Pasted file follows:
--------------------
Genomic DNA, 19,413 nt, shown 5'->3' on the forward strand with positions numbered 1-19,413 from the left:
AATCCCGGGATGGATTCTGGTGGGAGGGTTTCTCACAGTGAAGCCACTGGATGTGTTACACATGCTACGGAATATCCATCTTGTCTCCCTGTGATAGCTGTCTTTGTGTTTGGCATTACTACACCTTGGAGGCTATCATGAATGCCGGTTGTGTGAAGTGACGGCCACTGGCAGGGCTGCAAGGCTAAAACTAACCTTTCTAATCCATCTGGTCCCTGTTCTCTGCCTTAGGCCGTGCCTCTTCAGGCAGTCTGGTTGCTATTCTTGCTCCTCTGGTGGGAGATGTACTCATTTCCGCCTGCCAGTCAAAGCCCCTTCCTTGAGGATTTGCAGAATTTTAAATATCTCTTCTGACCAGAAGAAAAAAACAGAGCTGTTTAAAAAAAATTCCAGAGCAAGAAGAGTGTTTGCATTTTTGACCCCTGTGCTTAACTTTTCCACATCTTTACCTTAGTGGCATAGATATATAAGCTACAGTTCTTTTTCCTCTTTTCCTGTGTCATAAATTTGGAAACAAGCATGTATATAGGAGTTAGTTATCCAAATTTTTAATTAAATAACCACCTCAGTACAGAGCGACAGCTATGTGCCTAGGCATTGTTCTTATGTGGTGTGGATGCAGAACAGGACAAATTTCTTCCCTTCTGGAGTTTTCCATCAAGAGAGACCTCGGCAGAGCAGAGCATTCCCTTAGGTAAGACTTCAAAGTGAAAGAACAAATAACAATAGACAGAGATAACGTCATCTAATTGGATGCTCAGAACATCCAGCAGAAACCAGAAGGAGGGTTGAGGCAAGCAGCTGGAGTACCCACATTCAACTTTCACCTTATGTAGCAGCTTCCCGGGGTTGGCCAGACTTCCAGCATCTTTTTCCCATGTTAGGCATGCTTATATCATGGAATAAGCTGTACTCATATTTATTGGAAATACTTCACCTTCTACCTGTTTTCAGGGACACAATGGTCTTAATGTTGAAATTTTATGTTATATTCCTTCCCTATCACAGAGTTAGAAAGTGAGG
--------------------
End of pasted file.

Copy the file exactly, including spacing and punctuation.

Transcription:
Genomic DNA, 19,413 nt, shown 5'->3' on the forward strand with positions numbered 1-19,413 from the left:
AATCCCGGGATGGATTCTGGTGGGAGGGTTTCTCACAGTGAAGCCACTGGATGTGTTACACATGCTACGGAATATCCATCTTGTCTCCCTGTGATAGCTGTCTTTGTGTTTGGCATTACTACACCTTGGAGGCTATCATGAATGCCGGTTGTGTGAAGTGACGGCCACTGGCAGGGCTGCAAGGCTAAAACTAACCTTTCTAATCCATCTGGTCCCTGTTCTCTGCCTTAGGCCGTGCCTCTTCAGGCAGTCTGGTTGCTATTCTTGCTCCTCTGGTGGGAGATGTACTCATTTCCGCCTGCCAGTCAAAGCCCCTTCCTTGAGGATTTGCAGAATTTTAAATATCTCTTCTGACCAGAAGAAAAAAACAGAGCTGTTTAAAAAAAATTCCAGAGCAAGAAGAGTGTTTGCATTTTTGACCCCTGTGCTTAACTTTTCCACATCTTTACCTTAGTGGCATAGATATATAAGCTACAGTTCTTTTTCCTCTTTTCCTGTGTCATAAATTTGGAAACAAGCATGTATATAGGAGTTAGTTATCCAAATTTTTAATTAAATAACCACCTCAGTACAGAGCGACAGCTATGTGCCTAGGCATTGTTCTTATGTGGTGTGGATGCAGAACAGGACAAATTTCTTCCCTTCTGGAGTTTTCCATCAAGAGAGACCTCGGCAGAGCAGAGCATTCCCTTAGGTAAGACTTCAAAGTGAAAGAACAAATAACAATAGACAGAGATAACGTCATCTAATTGGATGCTCAGAACATCCAGCAGAAACCAGAAGGAGGGTTGAGGCAAGCAGCTGGAGTACCCACATTCAACTTTCACCTTATGTAGCAGCTTCCCGGGGTTGGCCAGACTTCCAGCATCTTTTTCCCATGTTAGGCATGCTTATATCATGGAATAAGCTGTACTCATATTTATTGGAAATACTTCACCTTCTACCTGTTTTCAGGGACACAATGGTCTTAATGTTGAAATTTTATGTTATATTCCTTCCCTATCACAGAGTTAGAAAGTGAGG